Tax on health insurers and manufacturers


Penalties on firms and individuals


Limit deductibility of health care expenses


Nonhealth revenue provisions


High-premium excise tax


Reduce Medicaid Rx prices


Miscellaneous (administrative simplification, high-risk pool, early retirees, etc.)


Net, Coverage and Revenue Provisions


Note: This table excludes the off-budget effects of the ACA on the Social Security program and excludes the CLASS act and the education provisions in the ACA.

beneficiaries to shift out of those plans and back to the fee-for-service program.

Rhetoric claiming that the ACA will accomplish more fundamental Medicare reform is generally overblown. For example, the new Independent Payment Advisory Board (IPAB) has been touted as the ACA’s “most important institutional change.” The concept was to delegate to a body outside Congress the authority to make fiscally sound, but unpopular, changes to Medicare. But IPAB is highly constrained (p.6) in its design. Its reforms are limited in nature (no rationing, no restricting benefits); in scope (hospitals and most other providers are off-limits until 2019); and in timing (IPAB can only make reforms if projected Medicare-spending growth exceeds a target growth rate). Crucially, IPAB’s target growth rate—GDP per capita plus one percentage point—is unsustainably high, which essentially ensures that IPAB will not solve Medicare’s long-term financing problem.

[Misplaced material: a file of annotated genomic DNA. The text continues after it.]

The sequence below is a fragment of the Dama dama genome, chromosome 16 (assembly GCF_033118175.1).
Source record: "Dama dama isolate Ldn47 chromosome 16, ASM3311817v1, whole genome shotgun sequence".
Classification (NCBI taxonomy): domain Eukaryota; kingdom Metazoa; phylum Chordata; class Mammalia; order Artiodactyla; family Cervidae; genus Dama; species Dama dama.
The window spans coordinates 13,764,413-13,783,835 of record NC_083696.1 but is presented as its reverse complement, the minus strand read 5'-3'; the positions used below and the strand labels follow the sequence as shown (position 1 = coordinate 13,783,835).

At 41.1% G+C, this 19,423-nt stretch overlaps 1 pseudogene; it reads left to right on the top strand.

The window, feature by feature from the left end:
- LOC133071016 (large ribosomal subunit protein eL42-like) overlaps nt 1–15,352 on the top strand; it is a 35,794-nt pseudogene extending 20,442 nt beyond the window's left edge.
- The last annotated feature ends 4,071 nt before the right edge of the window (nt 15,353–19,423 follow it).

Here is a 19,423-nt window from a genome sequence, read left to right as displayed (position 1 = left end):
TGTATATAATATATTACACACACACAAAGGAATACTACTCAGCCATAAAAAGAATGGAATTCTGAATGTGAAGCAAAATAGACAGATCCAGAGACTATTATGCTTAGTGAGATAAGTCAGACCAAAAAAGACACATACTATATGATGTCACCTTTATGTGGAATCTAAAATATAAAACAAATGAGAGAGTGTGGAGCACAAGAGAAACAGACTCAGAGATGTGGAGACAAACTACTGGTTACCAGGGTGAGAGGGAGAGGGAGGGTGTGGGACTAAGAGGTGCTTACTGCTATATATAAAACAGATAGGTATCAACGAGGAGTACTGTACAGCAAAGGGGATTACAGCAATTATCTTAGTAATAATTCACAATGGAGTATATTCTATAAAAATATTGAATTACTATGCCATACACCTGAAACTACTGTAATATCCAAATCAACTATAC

Three other Medicare provisions have also received outsized attention:

  • Center for Medicare and Medicaid Innovation (CMI). The ACA expands the executive branch’s authority to conduct “demonstrations” testing alternative payment and delivery systems in Medicare and Medicaid. How the CMI will play out is highly uncertain. The CBO projected that it would have essentially no impact on spending.

  • Accountable care organizations (ACOs). The concept behind ACOs is to encourage medical providers to form integrated systems and to incentivize those systems to reduce utilization while meeting quality benchmarks. But under the ACA, provider participation is purely voluntary, and incentives are one-sided: bonuses are available for ACOs that come in below a spending target, but there is no penalty for overshooting. Some ACOs will likely end up earning windfall bonuses due to the natural variability in health spending. The CBO guessed that, on the whole, ACOs would very modestly reduce Medicare spending, but those windfalls could very easily end up increasing it instead.